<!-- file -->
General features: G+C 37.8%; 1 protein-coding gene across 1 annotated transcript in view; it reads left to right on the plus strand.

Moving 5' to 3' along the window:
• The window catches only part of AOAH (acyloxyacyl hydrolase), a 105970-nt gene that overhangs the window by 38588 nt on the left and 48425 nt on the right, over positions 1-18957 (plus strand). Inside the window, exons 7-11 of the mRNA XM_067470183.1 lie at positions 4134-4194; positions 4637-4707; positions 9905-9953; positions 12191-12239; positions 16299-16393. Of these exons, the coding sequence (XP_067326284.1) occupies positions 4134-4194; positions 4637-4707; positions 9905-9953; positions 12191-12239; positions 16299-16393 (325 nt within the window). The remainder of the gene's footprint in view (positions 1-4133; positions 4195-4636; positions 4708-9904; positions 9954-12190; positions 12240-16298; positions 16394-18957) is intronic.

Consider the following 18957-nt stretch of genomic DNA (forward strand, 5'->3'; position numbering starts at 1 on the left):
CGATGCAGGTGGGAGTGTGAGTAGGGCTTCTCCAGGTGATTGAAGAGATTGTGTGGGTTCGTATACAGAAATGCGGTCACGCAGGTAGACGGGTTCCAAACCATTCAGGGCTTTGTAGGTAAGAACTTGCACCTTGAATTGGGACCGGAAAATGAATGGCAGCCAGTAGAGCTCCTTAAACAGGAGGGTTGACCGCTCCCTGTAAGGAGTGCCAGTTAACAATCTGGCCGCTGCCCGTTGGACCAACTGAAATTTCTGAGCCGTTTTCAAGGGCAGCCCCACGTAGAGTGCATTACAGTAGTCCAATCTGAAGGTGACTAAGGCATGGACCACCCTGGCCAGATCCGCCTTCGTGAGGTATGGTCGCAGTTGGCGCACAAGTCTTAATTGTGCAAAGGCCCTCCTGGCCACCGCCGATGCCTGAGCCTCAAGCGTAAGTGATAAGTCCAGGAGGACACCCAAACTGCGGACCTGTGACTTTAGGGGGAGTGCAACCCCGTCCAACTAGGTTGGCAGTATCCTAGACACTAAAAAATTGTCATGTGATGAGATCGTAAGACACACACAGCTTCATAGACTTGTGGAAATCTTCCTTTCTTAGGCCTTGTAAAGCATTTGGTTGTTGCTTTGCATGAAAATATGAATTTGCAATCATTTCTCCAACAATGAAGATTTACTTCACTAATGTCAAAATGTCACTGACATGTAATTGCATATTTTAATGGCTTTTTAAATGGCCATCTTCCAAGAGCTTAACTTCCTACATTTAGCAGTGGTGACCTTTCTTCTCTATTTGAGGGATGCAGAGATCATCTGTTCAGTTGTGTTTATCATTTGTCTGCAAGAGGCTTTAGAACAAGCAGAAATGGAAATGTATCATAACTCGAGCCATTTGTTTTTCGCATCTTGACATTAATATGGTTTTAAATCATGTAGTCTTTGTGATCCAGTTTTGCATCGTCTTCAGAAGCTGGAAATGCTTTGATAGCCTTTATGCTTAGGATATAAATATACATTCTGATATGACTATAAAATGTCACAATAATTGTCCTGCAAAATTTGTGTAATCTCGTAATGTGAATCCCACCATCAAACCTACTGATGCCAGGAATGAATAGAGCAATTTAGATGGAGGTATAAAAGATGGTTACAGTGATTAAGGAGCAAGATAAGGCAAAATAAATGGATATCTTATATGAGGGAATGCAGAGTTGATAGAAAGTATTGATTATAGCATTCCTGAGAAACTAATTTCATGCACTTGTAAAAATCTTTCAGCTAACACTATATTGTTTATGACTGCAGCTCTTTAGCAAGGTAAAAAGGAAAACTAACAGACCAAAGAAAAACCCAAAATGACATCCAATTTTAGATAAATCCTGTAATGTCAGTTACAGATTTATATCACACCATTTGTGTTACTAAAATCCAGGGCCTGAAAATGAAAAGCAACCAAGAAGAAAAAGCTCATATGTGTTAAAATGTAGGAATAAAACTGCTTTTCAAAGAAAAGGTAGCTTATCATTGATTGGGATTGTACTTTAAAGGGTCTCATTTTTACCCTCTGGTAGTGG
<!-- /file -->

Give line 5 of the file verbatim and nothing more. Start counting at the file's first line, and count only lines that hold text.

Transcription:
CGATGCAGGTGGGAGTGTGAGTAGGGCTTCTCCAGGTGATTGAAGAGATTGTGTGGGTTCGTATACAGAAATGCGGTCACGCAGGTAGACGGGTTCCAAACCATTCAGGGCTTTGTAGGTAAGAACTTGCACCTTGAATTGGGACCGGAAAATGAATGGCAGCCAGTAGAGCTCCTTAAACAGGAGGGTTGACCGCTCCCTGTAAGGAGTGCCAGTTAACAATCTGGCCGCTGCCCGTTGGACCAACTGAAATTTCTGAGCCGTTTTCAAGGGCAGCCCCACGTAGAGTGCATTACAGTAGTCCAATCTGAAGGTGACTAAGGCATGGACCACCCTGGCCAGATCCGCCTTCGTGAGGTATGGTCGCAGTTGGCGCACAAGTCTTAATTGTGCAAAGGCCCTCCTGGCCACCGCCGATGCCTGAGCCTCAAGCGTAAGTGATAAGTCCAGGAGGACACCCAAACTGCGGACCTGTGACTTTAGGGGGAGTGCAACCCCGTCCAACTAGGTTGGCAGTATCCTAGACACTAAAAAATTGTCATGTGATGAGATCGTAAGACACACACAGCTTCATAGACTTGTGGAAATCTTCCTTTCTTAGGCCTTGTAAAGCATTTGGTTGTTGCTTTGCATGAAAATATGAATTTGCAATCATTTCTCCAACAATGAAGATTTACTTCACTAATGTCAAAATGTCACTGACATGTAATTGCATATTTTAATGGCTTTTTAAATGGCCATCTTCCAAGAGCTTAACTTCCTACATTTAGCAGTGGTGACCTTTCTTCTCTATTTGAGGGATGCAGAGATCATCTGTTCAGTTGTGTTTATCATTTGTCTGCAAGAGGCTTTAGAACAAGCAGAAATGGAAATGTATCATAACTCGAGCCATTTGTTTTTCGCATCTTGACATTAATATGGTTTTAAATCATGTAGTCTTTGTGATCCAGTTTTGCATCGTCTTCAGAAGCTGGAAATGCTTTGATAGCCTTTATGCTTAGGATATAAATATACATTCTGATATGACTATAAAATGTCACAATAATTGTCCTGCAAAATTTGTGTAATCTCGTAATGTGAATCCCACCATCAAACCTACTGATGCCAGGAATGAATAGAGCAATTTAGATGGAGGTATAAAAGATGGTTACAGTGATTAAGGAGCAAGATAAGGCAAAATAAATGGATATCTTATATGAGGGAATGCAGAGTTGATAGAAAGTATTGATTATAGCATTCCTGAGAAACTAATTTCATGCACTTGTAAAAATCTTTCAGCTAACACTATATTGTTTATGACTGCAGCTCTTTAGCAAGGTAAAAAGGAAAACTAACAGACCAAAGAAAAACCCAAAATGACATCCAATTTTAGATAAATCCTGTAATGTCAGTTACAGATTTATATCACACCATTTGTGTTACTAAAATCCAGGGCCTGAAAATGAAAAGCAACCAAGAAGAAAAAGCTCATATGTGTTAAAATGTAGGAATAAAACTGCTTTTCAAAGAAAAGGTAGCTTATCATTGATTGGGATTGTACTTTAAAGGGTCTCATTTTTACCCTCTGGTAGTGG